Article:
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Over and above fairness, the concept of justice presupposes that in any community no one member's wellbeing or life plan is inexorably dependent on the consumption or exploitation of other members. Renunciation of such use of others constitutes moral sociability, without which moral considerability is useless and possibly meaningless. To know if a creature is morally sociable, we must know it in its community; we must know its ecological profile, its species. Justice can be blind to species no more than to circumstance. Speciesism, the recognition of rights on the basis of group membership rather than solely on the basis of moral considerations at the level of the individual creature, embodies this assertion but is often described as a variant of Nazi racism. I consider this description and find it unwarranted, most obviously because Nazi racism extolled the stronger and the abuser and condemned the weaker and the abused, be they species or individuals, humans or animals. To the contrary, I present an argument for speciesism as a precondition to justice.
In 1977, the Israeli parliament (Knesset) changed the section on abortion in the colonial criminal code which Israel inherited from the British mandate in Palestine. Like most other Western countries who relaxed their laws on abortion in the 1960s-80s, Israel made abortion legal for almost all women who seek it. Nonetheless, the Israeli law on abortion differs substantially from other nations' laws. In no stage of pregnancy does the woman have an absolute right to abort—she always needs an approval from a special committee; yet, the woman's stage of pregnancy is nowhere a relevant legal criterion for permitting or forbidding abortion. The law does not explicitly grant the fetus any value either, as the law speaks only of “termination of pregnancy.” Indeed, Israel has one of the highest rates of late abortions among the developed countries and one of the most liberal laws on the regulation of infertility treatments and research on extra-corporeal embryos.
Jewish religious law (Halakhah) ignores both questions central to the modern ethical, political and legal debate on abortion: the status of the fetus and the autonomy of women. Furthermore, Halakhah is not expressed in the language of rights, such as the rights to life and privacy, but rather in the language of obligations and limitations on action. A rich symbolic world of values and virtues complements halakhic positivist formalism by inspiring and demonstrating desirable ways of life and modes of valuing human action. Regarding abortion, the dialectics between Jewish law (the formal law, which delineates right from wrong) and morality (which inspires and portrays ideal modes of action as part of a largely oral tradition of private counseling and synagogue preaching) reach a powerful climax. The religious law prohibiting abortion is one of the most liberal among human legal systems, but the values of procreation and preservation of human life that inform the moral discussion are fundamental.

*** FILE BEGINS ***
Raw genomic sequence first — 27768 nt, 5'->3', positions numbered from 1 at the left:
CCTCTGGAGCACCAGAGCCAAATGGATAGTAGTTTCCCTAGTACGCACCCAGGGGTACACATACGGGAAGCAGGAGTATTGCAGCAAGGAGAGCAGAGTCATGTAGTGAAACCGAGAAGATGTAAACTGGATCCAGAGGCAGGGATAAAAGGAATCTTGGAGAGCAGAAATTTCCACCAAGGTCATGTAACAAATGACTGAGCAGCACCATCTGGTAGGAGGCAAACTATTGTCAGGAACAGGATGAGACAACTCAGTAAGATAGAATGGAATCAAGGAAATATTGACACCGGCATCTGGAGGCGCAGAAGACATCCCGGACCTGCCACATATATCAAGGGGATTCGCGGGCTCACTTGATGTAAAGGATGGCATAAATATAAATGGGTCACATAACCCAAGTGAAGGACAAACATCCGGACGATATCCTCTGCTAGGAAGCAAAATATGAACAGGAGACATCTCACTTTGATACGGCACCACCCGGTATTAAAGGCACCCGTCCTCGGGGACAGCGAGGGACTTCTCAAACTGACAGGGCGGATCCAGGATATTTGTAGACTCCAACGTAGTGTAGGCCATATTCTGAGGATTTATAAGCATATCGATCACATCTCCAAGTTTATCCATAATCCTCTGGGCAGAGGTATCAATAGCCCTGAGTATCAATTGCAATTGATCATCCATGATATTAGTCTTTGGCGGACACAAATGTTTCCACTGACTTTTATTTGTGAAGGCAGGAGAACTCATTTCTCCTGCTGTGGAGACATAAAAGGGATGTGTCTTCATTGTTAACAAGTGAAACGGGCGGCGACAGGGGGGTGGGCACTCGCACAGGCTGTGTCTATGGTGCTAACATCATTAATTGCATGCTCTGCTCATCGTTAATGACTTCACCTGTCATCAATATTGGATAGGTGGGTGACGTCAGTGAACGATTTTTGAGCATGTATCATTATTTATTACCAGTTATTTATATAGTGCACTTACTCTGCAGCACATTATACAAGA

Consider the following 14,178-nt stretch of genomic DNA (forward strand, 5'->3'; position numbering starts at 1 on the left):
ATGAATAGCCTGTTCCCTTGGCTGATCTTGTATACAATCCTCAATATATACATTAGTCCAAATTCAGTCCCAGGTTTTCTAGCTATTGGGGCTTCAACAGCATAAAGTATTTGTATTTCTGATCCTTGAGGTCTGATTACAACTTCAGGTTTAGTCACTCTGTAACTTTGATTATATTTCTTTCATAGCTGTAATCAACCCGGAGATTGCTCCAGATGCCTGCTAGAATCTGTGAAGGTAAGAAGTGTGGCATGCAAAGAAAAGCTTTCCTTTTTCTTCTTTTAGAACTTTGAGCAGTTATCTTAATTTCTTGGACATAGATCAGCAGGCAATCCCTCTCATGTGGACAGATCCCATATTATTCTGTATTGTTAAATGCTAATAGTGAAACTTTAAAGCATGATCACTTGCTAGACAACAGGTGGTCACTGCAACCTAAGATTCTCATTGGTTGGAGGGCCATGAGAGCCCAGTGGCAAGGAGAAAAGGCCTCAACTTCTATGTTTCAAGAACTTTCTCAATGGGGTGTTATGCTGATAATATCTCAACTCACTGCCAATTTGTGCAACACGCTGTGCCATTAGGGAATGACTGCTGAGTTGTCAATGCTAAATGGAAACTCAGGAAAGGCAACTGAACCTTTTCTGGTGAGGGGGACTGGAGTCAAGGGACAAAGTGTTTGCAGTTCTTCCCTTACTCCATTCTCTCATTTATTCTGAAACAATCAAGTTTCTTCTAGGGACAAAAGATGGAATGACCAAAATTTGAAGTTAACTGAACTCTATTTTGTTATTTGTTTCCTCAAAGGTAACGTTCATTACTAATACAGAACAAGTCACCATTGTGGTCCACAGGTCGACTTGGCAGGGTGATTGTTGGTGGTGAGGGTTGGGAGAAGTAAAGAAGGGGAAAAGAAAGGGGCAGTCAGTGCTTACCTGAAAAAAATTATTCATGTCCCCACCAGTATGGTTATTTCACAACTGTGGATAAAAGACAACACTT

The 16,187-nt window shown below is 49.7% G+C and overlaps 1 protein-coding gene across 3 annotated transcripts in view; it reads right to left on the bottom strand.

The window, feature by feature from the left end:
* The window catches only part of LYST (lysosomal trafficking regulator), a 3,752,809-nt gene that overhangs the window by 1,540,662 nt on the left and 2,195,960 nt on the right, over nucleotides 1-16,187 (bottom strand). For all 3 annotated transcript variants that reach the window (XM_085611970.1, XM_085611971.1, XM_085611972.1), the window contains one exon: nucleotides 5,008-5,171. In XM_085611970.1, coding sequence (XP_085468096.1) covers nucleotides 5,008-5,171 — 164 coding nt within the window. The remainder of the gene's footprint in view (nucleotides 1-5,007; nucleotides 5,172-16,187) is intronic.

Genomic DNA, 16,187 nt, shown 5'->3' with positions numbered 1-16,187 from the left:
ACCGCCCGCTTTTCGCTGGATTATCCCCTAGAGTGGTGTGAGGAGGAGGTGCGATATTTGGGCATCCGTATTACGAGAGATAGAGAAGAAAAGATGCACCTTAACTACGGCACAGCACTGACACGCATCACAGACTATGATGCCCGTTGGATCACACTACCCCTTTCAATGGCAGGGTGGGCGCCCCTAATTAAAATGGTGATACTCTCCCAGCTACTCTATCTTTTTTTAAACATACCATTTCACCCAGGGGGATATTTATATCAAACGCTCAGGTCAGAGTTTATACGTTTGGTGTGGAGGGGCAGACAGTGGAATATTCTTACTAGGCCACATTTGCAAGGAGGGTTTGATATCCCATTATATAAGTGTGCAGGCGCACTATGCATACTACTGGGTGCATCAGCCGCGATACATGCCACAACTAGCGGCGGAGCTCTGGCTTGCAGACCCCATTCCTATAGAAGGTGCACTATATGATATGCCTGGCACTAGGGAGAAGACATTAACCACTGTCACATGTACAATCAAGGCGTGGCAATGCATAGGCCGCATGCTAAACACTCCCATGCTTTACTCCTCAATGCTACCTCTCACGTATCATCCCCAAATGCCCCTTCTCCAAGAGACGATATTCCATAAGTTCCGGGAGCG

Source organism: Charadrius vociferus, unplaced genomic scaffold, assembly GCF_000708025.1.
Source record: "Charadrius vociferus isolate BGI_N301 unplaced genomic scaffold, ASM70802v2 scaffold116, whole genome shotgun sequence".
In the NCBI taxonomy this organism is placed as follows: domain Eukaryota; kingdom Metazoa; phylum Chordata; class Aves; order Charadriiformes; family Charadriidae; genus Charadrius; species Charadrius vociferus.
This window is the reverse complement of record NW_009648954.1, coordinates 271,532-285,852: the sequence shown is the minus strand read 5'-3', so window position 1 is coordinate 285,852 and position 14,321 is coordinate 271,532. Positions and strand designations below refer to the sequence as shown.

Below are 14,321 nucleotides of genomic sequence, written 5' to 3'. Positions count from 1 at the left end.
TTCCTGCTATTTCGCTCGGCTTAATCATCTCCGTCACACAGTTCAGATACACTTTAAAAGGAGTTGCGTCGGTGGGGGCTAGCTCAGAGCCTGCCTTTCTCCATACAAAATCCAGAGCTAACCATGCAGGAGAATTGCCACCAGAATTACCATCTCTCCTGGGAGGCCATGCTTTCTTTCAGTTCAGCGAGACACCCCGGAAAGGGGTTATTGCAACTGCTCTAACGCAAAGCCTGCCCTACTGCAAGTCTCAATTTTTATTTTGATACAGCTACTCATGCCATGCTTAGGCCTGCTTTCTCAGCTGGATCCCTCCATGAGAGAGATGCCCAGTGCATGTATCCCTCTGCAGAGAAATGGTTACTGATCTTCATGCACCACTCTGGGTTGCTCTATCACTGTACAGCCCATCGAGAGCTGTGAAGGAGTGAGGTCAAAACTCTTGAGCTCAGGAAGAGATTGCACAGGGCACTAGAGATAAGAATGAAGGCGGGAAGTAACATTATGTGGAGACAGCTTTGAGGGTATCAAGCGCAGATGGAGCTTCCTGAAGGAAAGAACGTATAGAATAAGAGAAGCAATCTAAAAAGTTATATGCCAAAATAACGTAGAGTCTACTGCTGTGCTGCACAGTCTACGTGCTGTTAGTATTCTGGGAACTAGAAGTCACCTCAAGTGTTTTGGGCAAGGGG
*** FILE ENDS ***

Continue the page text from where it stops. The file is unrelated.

“Dissecting Bioethics,” edited by Tuija Takala and Matti Häyry, welcomes contributions on the conceptual and theoretical dimensions of bioethics.
The section is dedicated to the idea that words defined by bioethicists and others should not be allowed to imprison people's actual concerns, emotions, and thoughts. Papers that expose the many meanings of a concept, describe the different readings of a moral doctrine, or provide an alternative angle to seemingly self-evident issues are therefore particularly appreciated.
The themes covered in the section so far include dignity, naturalness, public interest, community, disability, autonomy, parity of reasoning, symbolic appeals, and toleration.
All submitted papers are peer reviewed. To submit a paper or to discuss a suitable topic, contact Tuija Takala at email@example.com.
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